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Blackwell Companion to Natural Theology 1: The Project of Natural Theology


This relatively short chapter argues for the meaningfulness of the questions about the nature and existence of God. Taliaferro puts forward five arguments that seek to show that the whole attempt of natural theology is misguided, and can’t really get off the ground.

I think I mostly agree with him, at least in his criticisms of arguments as presented. It seems to be at least a hypothesis that can be examined, unless God’s attributes are incoherent, an area that is not addressed in this chapter.

Kindle Notes:

theology is the practice of philosophically reflecting on the existence and nature of God independent of real or apparent divine revelation or scripture (293)

There is no logical space for theism. According to D. Z. Phillips, theism can be faulted for its positing a reality that is independent of the structure of the world (345).

Note: Argument 1

Theism fails in terms of explanatory power (373)

Note: Argument 2

and maintains that theism receives whatever plausibility it has in natural theology by comparing God to a human person. In one version of the argument from design, for example, theists argue that God must be like us because the cosmos resembles artifacts we make intentionally. But, Hume reasons, is there not something grossly anthropomorphic (and anthropocentric) to suppose that the creator or cause of the cosmos must resemble us when there are so many other possible sources of causal explanation? (410).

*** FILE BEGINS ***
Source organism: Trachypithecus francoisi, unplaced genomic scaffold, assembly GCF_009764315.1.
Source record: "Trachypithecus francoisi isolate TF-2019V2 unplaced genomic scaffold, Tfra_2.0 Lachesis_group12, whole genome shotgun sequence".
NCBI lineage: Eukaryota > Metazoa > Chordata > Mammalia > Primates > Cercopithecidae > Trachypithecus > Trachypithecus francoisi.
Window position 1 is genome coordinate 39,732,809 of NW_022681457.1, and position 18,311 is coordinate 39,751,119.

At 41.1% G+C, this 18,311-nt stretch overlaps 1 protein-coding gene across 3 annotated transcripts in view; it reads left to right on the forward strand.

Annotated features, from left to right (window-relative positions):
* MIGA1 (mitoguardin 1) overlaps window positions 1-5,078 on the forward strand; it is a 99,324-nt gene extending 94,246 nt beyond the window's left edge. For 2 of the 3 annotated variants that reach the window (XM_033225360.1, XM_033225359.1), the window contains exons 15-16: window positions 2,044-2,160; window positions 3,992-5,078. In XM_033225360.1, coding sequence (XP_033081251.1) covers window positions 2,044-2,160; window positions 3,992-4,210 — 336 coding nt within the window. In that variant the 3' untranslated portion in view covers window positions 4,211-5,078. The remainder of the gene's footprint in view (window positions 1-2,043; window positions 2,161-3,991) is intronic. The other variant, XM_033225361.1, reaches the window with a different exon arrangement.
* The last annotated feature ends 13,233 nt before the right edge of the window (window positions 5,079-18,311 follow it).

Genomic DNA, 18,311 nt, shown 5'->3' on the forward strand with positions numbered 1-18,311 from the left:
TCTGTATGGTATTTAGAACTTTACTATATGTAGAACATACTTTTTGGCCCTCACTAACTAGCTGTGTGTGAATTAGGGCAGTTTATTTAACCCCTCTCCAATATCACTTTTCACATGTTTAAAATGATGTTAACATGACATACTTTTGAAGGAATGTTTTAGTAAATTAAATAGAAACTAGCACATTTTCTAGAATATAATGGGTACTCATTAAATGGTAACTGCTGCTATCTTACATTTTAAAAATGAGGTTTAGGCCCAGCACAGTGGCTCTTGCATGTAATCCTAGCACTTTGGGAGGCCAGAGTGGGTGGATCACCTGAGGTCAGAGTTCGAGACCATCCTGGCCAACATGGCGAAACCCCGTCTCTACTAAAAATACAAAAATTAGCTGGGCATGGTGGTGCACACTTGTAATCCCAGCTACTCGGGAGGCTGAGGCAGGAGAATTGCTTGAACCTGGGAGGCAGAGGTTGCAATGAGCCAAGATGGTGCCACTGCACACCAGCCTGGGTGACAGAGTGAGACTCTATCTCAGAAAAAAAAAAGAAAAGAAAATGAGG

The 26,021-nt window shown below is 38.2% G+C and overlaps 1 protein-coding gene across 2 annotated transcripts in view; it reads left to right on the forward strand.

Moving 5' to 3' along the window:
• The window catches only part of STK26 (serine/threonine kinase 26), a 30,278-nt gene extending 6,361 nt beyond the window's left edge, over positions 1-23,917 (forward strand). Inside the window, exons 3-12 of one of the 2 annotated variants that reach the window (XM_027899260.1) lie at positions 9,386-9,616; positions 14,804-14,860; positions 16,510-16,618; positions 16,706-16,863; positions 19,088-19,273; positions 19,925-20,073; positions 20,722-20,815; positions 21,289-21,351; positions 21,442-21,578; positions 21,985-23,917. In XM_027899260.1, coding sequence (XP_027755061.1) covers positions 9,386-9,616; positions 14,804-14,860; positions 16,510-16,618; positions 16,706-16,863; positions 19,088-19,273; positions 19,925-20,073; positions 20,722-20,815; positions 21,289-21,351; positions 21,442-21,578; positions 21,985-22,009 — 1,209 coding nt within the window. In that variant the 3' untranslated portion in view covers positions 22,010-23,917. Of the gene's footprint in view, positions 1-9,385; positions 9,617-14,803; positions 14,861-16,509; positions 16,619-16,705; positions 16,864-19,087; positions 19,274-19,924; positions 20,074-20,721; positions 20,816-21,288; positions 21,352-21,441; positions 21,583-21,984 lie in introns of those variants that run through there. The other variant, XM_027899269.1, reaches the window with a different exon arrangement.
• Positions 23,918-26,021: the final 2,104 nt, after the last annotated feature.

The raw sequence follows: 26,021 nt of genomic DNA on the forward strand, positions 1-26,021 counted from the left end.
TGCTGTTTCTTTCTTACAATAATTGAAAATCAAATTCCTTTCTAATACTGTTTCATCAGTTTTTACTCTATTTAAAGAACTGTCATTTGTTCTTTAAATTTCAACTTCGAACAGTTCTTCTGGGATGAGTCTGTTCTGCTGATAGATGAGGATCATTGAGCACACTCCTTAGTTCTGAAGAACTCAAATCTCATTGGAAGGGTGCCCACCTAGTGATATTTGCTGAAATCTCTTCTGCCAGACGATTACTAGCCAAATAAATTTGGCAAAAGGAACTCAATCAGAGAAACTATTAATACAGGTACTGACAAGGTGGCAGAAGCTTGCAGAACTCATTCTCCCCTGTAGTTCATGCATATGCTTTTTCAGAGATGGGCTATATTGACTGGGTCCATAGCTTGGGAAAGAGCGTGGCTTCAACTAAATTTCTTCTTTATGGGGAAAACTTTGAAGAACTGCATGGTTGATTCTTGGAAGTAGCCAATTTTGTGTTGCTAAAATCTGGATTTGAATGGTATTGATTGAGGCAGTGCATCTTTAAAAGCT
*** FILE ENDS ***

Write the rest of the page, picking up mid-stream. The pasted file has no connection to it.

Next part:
Note: Argument 3

to this argument, the project of theistic natural theology cannot get off the ground because there is no framework in which we can test the plausibility of theism over against its alternatives (450).

Note: Argument 4

theology is not enough. David Hume and Immanuel Kant both object to theistic natural theology on the grounds that the God that appears in natural theology is not sufficient to justify belief in the God of theistic tradition (467).

Note: Argument 5

I suggest that theistic philosophers should truly seek to see naturalism in its best, most comprehensive light, weighing the different ways in which consciousness and values and the very nature of the cosmos should be described and explained. Conversely, a naturalist philosopher needs to see theism in comprehensive terms (847).

Note: Nice approach.

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